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The old is dying and the new cannot be born (yet)

By Remco van de Pas
on November 22, 2018

Antonio Gramsci wrote around 1930 that the crisis precisely consists in the fact that “The old is dying and the new cannot be born; in this interregnum, a great variety of morbid symptoms appear.” This quote was used by Jane Kelsey, a law professor from the University of Auckland, during the opening plenary session of the 4th People’s Health Assembly (PHA4) in Dhaka, Bangladesh, 16-19 Nov 2018.  According to her, modern morbid symptoms include huge inequality, poverty, instability, alienation, displacement and ecological collapse. There is a great need for a genuinely progressive alternative. This assessment and overall feeling stays with me after a visit to Iran and Bangladesh over the last two weeks.  It has been a wonderful, touching but also somewhat confrontational period for me. This blogpost provides too little space to provide a detailed account of the numerous exchanges and events I engaged in, and so it mainly aims to provide a reflection about the spirit encountered. I hope it will inspire you as well.

In Iran, we had been invited by colleagues from the Teheran University of Medical Sciences, School of Public Health with whom we collaborate on developing Global Health Educational programs. After visiting the bustling, captivating but polluted capital city, Teheran, we all went to Shiraz, another big city in Iran, to participate in the International Congress on Health for Peace.  This congress, coordinated by the University of Shiraz and co-organized by WHO, UNICEF and UNESCO made the strong plea that working towards health (by the medical community and others) is vital for peace and stability. Presentations referred to SDG16, working towards peace, justice and strong(er) institutions. Interestingly, WHO’s program on Health as a Bridge to Peace was being promoted as a way to contribute to peace in the Middle Eastern region which is, sadly, prone to so much violent and non-violent conflict, and this already for decades. Members from the International Physicians for the prevention of Nuclear War  provided some inspiration on how sustained international action can reduce the likelihood of nuclear (and other) wars. Other inputs during the conference included a great concern about the impact of the new American sanctions on public health in Iran as well as the ongoing humanitarian disaster in Yemen and the dire situation in Syria. After 15 years of an international political push towards global securitization, it was refreshing to hear this strong call for International Peace, in line with the Paris Peace Forum which took place at the same time, exactly 100 years after the end of World War I.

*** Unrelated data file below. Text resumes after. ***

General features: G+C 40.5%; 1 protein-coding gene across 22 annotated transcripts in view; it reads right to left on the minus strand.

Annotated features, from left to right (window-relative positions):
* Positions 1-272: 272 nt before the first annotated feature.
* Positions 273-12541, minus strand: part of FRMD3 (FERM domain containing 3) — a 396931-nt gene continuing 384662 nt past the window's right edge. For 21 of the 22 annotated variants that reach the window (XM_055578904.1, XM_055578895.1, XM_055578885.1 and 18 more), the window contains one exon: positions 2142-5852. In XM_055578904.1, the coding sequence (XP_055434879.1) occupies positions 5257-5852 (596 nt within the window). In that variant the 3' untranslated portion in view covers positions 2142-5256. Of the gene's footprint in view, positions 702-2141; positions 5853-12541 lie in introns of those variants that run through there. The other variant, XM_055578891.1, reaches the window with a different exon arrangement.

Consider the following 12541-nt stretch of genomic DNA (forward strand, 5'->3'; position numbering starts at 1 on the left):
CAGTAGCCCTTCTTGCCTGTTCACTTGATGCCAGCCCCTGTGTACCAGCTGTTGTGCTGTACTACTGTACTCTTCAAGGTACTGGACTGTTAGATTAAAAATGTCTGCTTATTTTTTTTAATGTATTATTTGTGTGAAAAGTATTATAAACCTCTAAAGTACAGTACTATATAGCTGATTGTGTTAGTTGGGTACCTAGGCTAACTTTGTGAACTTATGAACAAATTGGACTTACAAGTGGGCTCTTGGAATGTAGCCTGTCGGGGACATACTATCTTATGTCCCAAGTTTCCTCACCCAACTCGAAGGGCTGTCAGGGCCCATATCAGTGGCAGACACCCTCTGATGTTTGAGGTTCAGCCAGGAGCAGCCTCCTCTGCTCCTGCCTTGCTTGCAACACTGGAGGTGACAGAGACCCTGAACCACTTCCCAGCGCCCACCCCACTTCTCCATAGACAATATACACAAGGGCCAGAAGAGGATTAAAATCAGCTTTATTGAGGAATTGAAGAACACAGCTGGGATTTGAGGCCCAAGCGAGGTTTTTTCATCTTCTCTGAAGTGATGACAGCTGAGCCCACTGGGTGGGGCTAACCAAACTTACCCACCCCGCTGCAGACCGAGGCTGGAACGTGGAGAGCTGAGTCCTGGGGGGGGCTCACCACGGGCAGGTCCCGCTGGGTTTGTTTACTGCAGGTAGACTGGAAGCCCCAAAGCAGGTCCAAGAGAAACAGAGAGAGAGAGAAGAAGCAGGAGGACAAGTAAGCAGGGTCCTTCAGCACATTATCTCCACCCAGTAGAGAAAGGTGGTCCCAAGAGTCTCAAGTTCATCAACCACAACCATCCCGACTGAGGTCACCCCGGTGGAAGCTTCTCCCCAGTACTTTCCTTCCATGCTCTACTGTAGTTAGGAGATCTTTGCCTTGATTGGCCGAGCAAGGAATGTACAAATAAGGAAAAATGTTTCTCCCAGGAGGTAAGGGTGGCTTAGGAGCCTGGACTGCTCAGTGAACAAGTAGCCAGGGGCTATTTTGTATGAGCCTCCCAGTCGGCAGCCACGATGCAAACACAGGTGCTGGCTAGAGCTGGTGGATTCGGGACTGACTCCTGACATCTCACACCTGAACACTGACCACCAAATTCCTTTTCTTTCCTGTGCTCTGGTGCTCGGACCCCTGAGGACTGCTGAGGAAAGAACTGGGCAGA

Over to PHA4 then. In Bangladesh, where we work with the BRAC university school of Public Health on reforming health education, the 4th People’s Health Assembly took place. The People’s Health Assembly is the global gathering of the People’s Health Movement (PHM) , and takes place every 5 years or so. This unique, international social movement for health has been (politically and otherwise) mobilizing people and organizations towards the goal of ‘Health for All’ since (and actually already before)  the first People’s Health Assembly in 2000. This first gathering also took place in Bangladesh, at Gonoshasthaya Kendra (GK) Savar. I have been active in this great health movement since 2003, and am a representative of the Medicus Mundi International (MMI) Network in the PHM Steering Council. The organization team of PHA4 did a great job as they had to relocate – at the last minute! – the venue of the assembly from GK to BRAC premises due to domestic political issues. International participants were (temporarily) denied entry to the country and the entire assembly almost had to be canceled! Against this rather worrying backdrop, it brought much unity, relief and energy that the 4-day gathering could eventually take place and 1400 participants from 73 countries could engage in great discussions and solidarity actions to advance Health for All! To get a good impression of all action in Dhaka, check the tweeter feed #PHA4 and related stories and coverage on People’s Dispatch.